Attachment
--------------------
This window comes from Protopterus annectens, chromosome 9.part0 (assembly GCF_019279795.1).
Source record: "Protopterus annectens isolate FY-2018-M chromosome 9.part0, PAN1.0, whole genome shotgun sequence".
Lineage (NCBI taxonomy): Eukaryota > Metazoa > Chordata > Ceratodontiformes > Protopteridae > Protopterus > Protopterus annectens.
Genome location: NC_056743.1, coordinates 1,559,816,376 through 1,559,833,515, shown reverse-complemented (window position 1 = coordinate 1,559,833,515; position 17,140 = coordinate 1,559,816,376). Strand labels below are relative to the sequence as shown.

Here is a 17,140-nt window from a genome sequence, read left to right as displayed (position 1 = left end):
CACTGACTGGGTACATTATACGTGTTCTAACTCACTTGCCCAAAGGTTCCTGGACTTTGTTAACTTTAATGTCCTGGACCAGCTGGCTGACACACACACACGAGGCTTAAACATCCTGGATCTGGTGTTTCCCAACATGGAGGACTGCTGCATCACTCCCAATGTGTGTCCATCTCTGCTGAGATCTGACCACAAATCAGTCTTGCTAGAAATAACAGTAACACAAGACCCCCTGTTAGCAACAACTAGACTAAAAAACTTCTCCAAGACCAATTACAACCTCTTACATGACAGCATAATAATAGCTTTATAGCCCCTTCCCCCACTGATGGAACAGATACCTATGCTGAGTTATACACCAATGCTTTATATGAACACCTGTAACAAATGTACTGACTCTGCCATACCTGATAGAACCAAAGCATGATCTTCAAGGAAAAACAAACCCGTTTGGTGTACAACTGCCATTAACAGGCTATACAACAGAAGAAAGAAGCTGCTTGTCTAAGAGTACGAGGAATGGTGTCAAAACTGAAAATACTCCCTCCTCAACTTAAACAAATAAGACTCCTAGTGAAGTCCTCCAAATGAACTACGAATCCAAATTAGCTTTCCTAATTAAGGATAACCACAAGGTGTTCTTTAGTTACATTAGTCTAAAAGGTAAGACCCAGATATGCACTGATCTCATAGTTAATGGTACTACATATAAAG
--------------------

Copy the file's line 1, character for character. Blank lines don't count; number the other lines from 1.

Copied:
This window comes from Protopterus annectens, chromosome 9.part0 (assembly GCF_019279795.1).